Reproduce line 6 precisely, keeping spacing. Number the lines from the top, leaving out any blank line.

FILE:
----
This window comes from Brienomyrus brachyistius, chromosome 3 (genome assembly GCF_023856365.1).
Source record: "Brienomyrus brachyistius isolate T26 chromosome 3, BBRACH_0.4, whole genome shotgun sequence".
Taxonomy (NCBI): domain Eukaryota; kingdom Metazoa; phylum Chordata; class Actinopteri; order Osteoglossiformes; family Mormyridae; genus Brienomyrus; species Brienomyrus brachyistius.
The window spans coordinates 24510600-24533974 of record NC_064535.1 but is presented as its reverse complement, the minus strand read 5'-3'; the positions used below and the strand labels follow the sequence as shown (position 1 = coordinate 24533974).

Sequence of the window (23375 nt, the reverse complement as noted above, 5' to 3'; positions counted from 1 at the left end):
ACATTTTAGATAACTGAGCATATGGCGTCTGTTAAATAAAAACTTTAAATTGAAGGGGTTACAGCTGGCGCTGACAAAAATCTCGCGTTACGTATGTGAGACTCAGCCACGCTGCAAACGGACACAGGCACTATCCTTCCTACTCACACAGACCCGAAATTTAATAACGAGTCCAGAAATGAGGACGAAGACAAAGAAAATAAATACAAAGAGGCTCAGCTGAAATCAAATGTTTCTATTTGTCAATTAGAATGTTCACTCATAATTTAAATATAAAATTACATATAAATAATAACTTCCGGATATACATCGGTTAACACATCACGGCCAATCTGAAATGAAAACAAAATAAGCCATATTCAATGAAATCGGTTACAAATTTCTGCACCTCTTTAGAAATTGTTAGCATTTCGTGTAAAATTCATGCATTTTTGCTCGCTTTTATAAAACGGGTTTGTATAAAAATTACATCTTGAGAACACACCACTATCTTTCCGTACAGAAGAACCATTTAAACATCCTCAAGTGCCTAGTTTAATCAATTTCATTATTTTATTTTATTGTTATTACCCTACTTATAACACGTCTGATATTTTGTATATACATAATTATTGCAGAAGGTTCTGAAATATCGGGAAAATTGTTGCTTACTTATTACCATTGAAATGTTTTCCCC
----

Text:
ACATTTTAGATAACTGAGCATATGGCGTCTGTTAAATAAAAACTTTAAATTGAAGGGGTTACAGCTGGCGCTGACAAAAATCTCGCGTTACGTATGTGAGACTCAGCCACGCTGCAAACGGACACAGGCACTATCCTTCCTACTCACACAGACCCGAAATTTAATAACGAGTCCAGAAATGAGGACGAAGACAAAGAAAATAAATACAAAGAGGCTCAGCTGAAATCAAATGTTTCTATTTGTCAATTAGAATGTTCACTCATAATTTAAATATAAAATTACATATAAATAATAACTTCCGGATATACATCGGTTAACACATCACGGCCAATCTGAAATGAAAACAAAATAAGCCATATTCAATGAAATCGGTTACAAATTTCTGCACCTCTTTAGAAATTGTTAGCATTTCGTGTAAAATTCATGCATTTTTGCTCGCTTTTATAAAACGGGTTTGTATAAAAATTACATCTTGAGAACACACCACTATCTTTCCGTACAGAAGAACCATTTAAACATCCTCAAGTGCCTAGTTTAATCAATTTCATTATTTTATTTTATTGTTATTACCCTACTTATAACACGTCTGATATTTTGTATATACATAATTATTGCAGAAGGTTCTGAAATATCGGGAAAATTGTTGCTTACTTATTACCATTGAAATGTTTTCCCC